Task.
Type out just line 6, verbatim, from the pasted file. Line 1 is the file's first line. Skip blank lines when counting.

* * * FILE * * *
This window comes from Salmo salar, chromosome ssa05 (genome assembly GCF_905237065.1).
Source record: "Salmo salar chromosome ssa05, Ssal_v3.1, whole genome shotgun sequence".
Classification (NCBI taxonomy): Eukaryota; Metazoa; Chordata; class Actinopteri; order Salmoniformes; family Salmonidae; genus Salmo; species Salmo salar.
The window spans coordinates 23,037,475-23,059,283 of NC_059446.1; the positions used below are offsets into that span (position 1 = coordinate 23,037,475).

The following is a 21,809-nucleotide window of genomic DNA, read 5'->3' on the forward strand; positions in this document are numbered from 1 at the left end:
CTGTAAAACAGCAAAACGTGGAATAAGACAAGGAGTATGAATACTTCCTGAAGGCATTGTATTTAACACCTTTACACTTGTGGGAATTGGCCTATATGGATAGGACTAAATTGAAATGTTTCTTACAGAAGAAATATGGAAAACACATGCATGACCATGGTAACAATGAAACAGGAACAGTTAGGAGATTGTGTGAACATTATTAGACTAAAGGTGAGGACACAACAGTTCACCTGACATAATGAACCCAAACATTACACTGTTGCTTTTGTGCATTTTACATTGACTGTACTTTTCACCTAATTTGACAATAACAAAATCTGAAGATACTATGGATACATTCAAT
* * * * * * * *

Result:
CTGTAAAACAGCAAAACGTGGAATAAGACAAGGAGTATGAATACTTCCTGAAGGCATTGTATTTAACACCTTTACACTTGTGGGAATTGGCCTATATGGATAGGACTAAATTGAAATGTTTCTTACAGAAGAAATATGGAAAACACATGCATGACCATGGTAACAATGAAACAGGAACAGTTAGGAGATTGTGTGAACATTATTAGACTAAAGGTGAGGACACAACAGTTCACCTGACATAATGAACCCAAACATTACACTGTTGCTTTTGTGCATTTTACATTGACTGTACTTTTCACCTAATTTGACAATAACAAAATCTGAAGATACTATGGATACATTCAAT